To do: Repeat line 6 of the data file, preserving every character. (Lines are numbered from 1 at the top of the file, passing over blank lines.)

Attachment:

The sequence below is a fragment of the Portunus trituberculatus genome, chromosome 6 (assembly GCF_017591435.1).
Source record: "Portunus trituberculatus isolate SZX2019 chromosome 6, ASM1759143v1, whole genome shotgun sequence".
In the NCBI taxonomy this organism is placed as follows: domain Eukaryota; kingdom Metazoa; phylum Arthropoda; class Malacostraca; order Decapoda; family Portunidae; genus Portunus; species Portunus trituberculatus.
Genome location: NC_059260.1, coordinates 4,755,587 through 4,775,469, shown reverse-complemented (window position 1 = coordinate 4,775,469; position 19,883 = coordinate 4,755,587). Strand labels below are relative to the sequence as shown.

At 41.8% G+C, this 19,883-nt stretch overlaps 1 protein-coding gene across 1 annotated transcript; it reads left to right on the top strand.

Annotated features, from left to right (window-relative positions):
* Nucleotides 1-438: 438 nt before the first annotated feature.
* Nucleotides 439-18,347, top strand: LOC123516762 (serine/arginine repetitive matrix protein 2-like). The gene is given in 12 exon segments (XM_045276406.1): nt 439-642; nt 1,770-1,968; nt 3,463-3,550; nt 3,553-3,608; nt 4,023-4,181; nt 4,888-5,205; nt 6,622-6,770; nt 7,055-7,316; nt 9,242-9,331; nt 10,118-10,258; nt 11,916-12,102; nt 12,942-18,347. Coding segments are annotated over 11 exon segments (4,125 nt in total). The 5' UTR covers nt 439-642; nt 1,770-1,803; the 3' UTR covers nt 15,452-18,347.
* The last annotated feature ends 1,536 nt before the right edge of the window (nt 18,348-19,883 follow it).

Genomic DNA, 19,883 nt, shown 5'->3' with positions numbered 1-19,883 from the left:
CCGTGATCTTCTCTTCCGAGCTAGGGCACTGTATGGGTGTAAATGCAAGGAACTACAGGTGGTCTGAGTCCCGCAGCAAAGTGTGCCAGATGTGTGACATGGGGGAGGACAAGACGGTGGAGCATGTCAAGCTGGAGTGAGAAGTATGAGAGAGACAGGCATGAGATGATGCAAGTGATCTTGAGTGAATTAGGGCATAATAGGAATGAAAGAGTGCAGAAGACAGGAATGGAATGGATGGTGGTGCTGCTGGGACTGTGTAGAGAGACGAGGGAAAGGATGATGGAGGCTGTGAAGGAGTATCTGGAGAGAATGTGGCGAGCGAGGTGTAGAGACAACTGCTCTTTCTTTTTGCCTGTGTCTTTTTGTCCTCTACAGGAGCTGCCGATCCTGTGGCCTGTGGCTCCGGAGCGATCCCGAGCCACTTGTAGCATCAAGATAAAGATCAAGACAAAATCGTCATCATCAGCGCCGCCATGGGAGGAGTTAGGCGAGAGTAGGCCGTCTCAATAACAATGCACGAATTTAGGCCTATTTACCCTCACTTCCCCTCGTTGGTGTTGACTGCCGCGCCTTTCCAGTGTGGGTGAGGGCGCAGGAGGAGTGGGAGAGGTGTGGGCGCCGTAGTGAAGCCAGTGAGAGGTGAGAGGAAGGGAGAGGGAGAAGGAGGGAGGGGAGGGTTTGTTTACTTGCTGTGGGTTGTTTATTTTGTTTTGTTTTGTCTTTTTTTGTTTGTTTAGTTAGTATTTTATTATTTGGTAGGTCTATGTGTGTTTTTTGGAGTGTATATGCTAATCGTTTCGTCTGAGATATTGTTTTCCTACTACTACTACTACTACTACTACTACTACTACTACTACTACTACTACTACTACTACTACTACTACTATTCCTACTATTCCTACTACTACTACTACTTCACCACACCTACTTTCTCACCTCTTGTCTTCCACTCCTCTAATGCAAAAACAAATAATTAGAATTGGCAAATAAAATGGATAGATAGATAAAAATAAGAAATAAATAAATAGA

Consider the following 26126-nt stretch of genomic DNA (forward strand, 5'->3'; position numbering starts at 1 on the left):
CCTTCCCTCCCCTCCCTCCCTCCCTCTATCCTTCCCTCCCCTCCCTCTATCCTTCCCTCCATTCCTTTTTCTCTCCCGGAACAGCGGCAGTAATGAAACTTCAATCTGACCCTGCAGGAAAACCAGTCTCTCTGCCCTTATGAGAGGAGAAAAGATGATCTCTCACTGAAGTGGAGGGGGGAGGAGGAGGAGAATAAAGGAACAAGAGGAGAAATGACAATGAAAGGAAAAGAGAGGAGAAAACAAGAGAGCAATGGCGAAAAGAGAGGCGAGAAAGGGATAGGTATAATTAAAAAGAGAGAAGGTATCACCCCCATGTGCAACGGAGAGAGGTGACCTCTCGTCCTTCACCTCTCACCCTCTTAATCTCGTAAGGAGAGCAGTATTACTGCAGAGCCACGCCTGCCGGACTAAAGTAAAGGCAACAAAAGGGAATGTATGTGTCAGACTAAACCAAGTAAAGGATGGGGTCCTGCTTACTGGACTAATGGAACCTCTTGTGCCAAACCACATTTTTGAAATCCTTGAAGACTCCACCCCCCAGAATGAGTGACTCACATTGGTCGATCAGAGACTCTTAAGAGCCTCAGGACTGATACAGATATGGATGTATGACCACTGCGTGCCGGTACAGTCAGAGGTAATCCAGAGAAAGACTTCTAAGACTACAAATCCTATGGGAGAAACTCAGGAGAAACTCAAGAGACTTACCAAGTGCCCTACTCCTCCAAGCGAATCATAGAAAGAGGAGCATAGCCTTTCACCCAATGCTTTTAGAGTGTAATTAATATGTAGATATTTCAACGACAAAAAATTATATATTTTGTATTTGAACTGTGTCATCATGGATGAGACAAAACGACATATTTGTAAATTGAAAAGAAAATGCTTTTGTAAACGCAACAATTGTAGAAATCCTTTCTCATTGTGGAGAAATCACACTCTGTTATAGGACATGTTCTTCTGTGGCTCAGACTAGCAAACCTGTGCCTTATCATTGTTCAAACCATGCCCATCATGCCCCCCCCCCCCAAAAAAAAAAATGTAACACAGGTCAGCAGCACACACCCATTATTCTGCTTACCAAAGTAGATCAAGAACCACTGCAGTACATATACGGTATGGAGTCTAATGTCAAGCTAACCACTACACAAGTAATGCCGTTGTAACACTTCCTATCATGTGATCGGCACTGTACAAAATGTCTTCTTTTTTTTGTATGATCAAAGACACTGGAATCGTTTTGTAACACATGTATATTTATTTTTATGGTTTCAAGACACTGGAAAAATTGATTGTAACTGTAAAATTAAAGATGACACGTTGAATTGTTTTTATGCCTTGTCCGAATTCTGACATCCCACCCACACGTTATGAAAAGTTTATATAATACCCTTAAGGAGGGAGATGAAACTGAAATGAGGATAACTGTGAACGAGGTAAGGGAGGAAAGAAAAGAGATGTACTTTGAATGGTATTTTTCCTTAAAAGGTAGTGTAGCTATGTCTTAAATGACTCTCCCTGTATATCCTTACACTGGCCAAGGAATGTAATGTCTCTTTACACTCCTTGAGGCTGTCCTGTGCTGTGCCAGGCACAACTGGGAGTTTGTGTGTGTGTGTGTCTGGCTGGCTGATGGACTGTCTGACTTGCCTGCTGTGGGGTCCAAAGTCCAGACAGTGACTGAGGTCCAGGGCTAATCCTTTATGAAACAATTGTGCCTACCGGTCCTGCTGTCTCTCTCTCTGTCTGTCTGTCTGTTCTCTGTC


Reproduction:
Annotated features, from left to right (window-relative positions):